Elsa Barraza Mendoza is a PhD candidate in history at Georgetown University and the assistant curator of the Georgetown Slavery Archive. She is a former Fulbright-Garcia Robles fellow. Her research has been supported by the Cushwa Center for the Study of American Catholicism and the Omohundro Institute of Early American History and Culture. She is currently writing her dissertation on the history of slavery on Georgetown’s campus.

Lauret Savoy is the David B. Truman Professor of environmental studies at Mount Holyoke College, where she explores the marks of history on the land. The author of Trace: Memory, History, Race, and the American Landscape, she also descends from people enslaved by Jesuits.


Editors’ Note

Foreword, Lauret Savoy

Introduction, Adam Rothman

Part 1 | History

1  Craig Steven Wilder, War and Priests: Catholic Colleges and Slavery in the Age of Revolution
2  Robert Emmet Curran, ‘Splendid Poverty’: Jesuit Slaveholding in Maryland, 1805–38
3  Elsa Barraza Mendoza, Catholic Slave Owners and the Development of Georgetown University’s Slave Hiring System, 1792–1862
4  James O’Toole, Passing: Race, Religion, and the Healy Family, 1820–1920

5  Enslaved People Named in a Deed, 1717
6  A Sermon on the Treatment of Slaves, 1749
7  Edward Queen Petitions for Freedom, 1791
8  Isaac Runs Away from Georgetown College, 1814
9  A Jesuit Overseer Calculates the Cost of Slave Labor, 1815
10  Baptism of Sylvester Greenleaf at Newtown, 1819
11  Fr. James Ryder, SJ, Criticizes Abolitionism, 1835
12  The Society of Jesus Sets Conditions on the Sale of the Maryland Slaves, 1836
13  Articles of Agreement between Thomas Mulledy, Henry Johnson, and Jesse Batey, 1838
14  A Jesuit Priest Witnesses Anguish at Newtown, 1838
15  Bill of Sale for Len, 1843
16  A Jesuit Priest Reports on the Fate of the Ex-Jesuit Enslaved Community in Louisiana, 1848
17  Aaron Edmonson, the Last Enslaved Worker at Georgetown, 1859–62
18  Labor Contract at West Oak Plantation, Iberville Parish, Louisiana, 1865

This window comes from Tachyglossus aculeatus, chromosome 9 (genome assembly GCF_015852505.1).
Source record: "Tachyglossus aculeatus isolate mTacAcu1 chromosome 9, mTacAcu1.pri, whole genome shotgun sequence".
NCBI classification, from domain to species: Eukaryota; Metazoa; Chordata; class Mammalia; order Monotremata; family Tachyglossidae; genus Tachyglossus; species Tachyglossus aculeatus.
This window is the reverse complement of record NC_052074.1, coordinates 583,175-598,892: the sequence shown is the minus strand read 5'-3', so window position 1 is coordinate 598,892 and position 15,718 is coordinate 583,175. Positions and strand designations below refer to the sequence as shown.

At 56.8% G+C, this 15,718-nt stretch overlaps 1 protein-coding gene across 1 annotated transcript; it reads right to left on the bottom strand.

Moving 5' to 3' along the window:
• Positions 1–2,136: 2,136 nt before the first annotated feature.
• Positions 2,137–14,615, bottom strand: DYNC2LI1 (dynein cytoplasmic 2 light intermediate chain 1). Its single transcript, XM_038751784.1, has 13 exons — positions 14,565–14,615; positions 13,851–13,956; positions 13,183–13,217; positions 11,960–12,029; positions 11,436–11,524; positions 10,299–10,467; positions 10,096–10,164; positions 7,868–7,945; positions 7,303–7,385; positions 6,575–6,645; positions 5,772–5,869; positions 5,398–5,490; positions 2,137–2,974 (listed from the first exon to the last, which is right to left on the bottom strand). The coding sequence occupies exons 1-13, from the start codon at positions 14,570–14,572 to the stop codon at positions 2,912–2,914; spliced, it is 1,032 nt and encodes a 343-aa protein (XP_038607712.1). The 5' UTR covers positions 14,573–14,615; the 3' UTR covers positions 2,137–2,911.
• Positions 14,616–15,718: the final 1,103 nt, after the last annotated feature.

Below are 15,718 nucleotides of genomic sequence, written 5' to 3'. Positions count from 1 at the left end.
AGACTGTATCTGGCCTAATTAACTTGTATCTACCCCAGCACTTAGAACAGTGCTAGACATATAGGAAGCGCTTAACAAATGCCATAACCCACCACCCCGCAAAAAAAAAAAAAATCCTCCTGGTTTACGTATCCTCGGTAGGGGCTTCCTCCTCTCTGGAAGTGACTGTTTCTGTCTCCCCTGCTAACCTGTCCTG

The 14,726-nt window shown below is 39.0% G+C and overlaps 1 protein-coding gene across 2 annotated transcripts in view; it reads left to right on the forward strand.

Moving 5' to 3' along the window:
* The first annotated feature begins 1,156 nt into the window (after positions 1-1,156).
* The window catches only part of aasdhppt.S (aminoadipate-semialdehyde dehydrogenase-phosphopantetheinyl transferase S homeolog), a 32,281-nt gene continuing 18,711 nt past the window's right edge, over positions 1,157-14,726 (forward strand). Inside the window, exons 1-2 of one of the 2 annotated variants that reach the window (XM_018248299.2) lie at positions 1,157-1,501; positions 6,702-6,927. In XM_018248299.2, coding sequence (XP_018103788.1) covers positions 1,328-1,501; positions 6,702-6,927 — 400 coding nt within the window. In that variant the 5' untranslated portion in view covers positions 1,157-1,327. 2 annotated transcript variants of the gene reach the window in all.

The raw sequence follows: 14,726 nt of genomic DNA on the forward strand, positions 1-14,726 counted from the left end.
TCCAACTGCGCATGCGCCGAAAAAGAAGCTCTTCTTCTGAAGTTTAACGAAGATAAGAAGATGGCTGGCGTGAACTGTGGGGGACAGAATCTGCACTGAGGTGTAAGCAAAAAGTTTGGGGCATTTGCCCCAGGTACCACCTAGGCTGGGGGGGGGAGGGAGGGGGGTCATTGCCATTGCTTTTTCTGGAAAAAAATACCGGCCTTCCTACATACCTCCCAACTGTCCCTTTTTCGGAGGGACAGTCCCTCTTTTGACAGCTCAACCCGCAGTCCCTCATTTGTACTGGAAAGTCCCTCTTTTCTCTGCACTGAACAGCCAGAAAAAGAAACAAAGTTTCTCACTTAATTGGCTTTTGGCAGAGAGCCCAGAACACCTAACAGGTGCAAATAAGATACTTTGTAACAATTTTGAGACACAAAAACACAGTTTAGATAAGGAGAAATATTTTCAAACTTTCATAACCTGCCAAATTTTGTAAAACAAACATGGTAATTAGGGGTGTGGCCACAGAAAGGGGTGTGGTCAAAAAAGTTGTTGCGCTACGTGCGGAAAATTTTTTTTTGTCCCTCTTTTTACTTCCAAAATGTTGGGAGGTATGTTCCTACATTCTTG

19  Photograph of Frank Campbell, ca. 1900

Part 2 | Memory and Reconciliation

20  Ira Berlin, American Slavery in History and Memory and the Search for Social Justice
21  Ta-Nehisi Coates, The Case for Reparations
22  Alondra Nelson, The Social Life of DNA: Racial Reconciliation and Institutional Morality after the Genome

The Working Group
23  Matthew Quallen, Slavery’s Remnants, Buried and Overlooked
24  Toby Hung, Student Activists Sit in outside DeGioia’s Office
25  Report of the Georgetown University Working Group on Slavery, Memory, and Reconciliation, to the President of Georgetown University
26  James Martin, SJ, How Georgetown is Coming to Terms with Slavery in Its Past

The GU272 Descendants
27  Rachel L. Swarns, 272 Slaves Were Sold to Save Georgetown. What Does It Owe Their Descendants?
28  Rachel L. Swarns and Sona Patel, ‘A Million Questions’ from Descendants of Slaves Sold to Aid Georgetown
29  Terry L. Jones, Louisiana Families Dig into Their History, Find They Are Descendants of Slaves Sold by Georgetown University
30  Cheryllyn Branche, My Family’s Story in Georgetown’s Slave Past
31  Rick Boyd, Many in Slave Sale Cited by Georgetown Toiled in Southern Maryland

Reconciliation and Reparation
32  Remarks of Sandra Green Thomas at Georgetown University’s Liturgy of Remembrance, Contrition, and Hope
33  Remarks of Fr. Timothy Kesicki, SJ, at Georgetown University’s Liturgy of Remembrance, Contrition, and Hope
34  Terrence McCoy, Her Ancestors Were Georgetown’s Slaves. Now, at Age 63, She’s Enrolled There-as a College Freshman
35  Marc Parry, A New Path to Atonement
36  Jesús A. Rodríguez, This Could Be the First Slavery Reparations Policy in America
37  Javon Price, Changing Perceptions on the GU272 Referendum

Epilogue, Elsa Barraza Mendoza

Further Reading

New Book | The Power of Pastiche

Posted in books by Editor on December 16, 2021

From Clemson UP, with distribution by Liverpool UP and OUP:

Alison DeSimone, The Power of Pastiche: Musical Miscellany and Cultural Identity in Early Eighteenth-Century England (Clemson: Clemson University Press, 2021), 336 pages, ISBN: 978-1942954774, $120 / £90.